More than one-third of British adults believe that a person’s healthcare treatment should be affected by whether their lifestyle is healthy or unhealthy, according to latest research.
A poll by healthcare provider Benenden Healthcare Society found that 29% of people believed that those who lead healthier lives should receive priority treatment over those with less healthy lifestyles.
Half of those aged over 65 said that people’s lifestyles should affect the healthcare they receive, against 22% of 18- to 24-year-olds.
One-third felt that people who lead unhealthy lives should pay a premium, or top-up fee, to receive treatment on the NHS.
The two groups who favoured an “unhealthy premium” were those aged 25 to 34 and those aged over 65. Conversely, 37% of those questioned said people who live healthy lifestyles, and used the NHS less as a result, should be offered tax rebates.
This concept was most popular with those aged 25 to 34, of whom nearly half agreed, compared with 30% of the over-55s.
The appeal of tax rebates varied between regions, with 45% in London backing it, against 26% in eastern England.
When asked about smoking, 39% of people felt non-smokers should have priority over smokers when being treated for conditions such as heart disease or cancer, rising to half of the 18- to 24-year-old age group.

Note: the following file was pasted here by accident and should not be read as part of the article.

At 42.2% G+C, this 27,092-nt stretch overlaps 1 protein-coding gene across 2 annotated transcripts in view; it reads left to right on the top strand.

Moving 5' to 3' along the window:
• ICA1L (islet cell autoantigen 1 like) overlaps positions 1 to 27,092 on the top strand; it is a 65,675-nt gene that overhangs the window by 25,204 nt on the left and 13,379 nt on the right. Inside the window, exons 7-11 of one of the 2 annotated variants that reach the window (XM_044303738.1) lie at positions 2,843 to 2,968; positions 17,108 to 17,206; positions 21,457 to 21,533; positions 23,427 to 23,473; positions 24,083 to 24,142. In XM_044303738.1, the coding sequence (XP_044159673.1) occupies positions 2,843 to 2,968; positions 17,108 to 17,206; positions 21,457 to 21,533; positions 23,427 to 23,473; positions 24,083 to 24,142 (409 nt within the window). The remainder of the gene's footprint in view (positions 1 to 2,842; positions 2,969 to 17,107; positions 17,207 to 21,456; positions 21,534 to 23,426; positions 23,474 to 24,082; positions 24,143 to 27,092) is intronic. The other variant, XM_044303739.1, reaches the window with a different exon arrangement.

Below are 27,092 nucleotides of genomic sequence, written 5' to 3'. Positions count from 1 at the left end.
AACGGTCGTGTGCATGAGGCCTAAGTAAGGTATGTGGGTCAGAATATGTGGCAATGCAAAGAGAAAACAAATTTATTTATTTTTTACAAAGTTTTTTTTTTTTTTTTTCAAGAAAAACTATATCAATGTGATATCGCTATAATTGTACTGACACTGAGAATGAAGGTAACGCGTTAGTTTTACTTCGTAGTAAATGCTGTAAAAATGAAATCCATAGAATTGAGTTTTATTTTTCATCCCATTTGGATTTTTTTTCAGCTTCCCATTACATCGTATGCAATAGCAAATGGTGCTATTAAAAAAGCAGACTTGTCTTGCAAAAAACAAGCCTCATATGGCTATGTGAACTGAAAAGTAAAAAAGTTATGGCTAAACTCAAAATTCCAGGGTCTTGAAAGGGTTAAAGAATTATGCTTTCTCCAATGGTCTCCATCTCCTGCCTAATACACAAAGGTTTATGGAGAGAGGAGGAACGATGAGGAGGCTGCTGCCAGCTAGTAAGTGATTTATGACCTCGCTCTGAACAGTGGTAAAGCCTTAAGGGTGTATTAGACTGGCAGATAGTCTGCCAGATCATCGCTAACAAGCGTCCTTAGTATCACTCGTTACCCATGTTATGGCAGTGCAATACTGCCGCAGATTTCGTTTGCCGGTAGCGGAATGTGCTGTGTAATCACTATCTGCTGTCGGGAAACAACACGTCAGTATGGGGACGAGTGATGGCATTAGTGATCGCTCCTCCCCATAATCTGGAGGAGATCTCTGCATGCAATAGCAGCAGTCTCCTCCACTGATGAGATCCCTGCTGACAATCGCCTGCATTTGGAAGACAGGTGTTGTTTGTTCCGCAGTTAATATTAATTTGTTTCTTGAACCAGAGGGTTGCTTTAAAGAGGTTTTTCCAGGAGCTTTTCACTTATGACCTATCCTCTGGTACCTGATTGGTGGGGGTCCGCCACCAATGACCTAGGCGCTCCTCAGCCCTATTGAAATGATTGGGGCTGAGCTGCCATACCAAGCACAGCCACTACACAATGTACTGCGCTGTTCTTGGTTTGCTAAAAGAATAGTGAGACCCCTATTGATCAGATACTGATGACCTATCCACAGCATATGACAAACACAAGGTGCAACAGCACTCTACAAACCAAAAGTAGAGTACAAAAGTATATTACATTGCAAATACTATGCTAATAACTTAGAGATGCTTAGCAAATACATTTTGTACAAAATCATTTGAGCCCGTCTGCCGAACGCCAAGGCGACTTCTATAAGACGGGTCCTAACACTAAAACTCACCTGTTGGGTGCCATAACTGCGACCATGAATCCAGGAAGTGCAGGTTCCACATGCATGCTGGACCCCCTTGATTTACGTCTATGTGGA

Such a system could increasingly penalise UK workers who are unhealthy or unwilling to take responsibility for their health, separate research has argued.
A survey by insurer Scottish Widows has suggested that 45% of Britons admit to neglecting their fitness, with, more positively – more than one-third worried about neglecting their health than anything else.
One in 10 said that the one thing they wanted more time for in their lives was exercise and achieving a healthy lifestyle.
Of those who did not spend enough time keeping fit and healthy, 39% admitted that this was because they were simply not worried enough about their health, while a quarter always put their family’s health needs over their own.
A further 23% said that they would only start to pay attention to the health of their body if they got seriously ill.
Nearly four out of 10 claimed simply not to have enough time to exercise regularly, 30% said they did not enjoy it and almost one-fifth said that money was too tight to afford gym membership.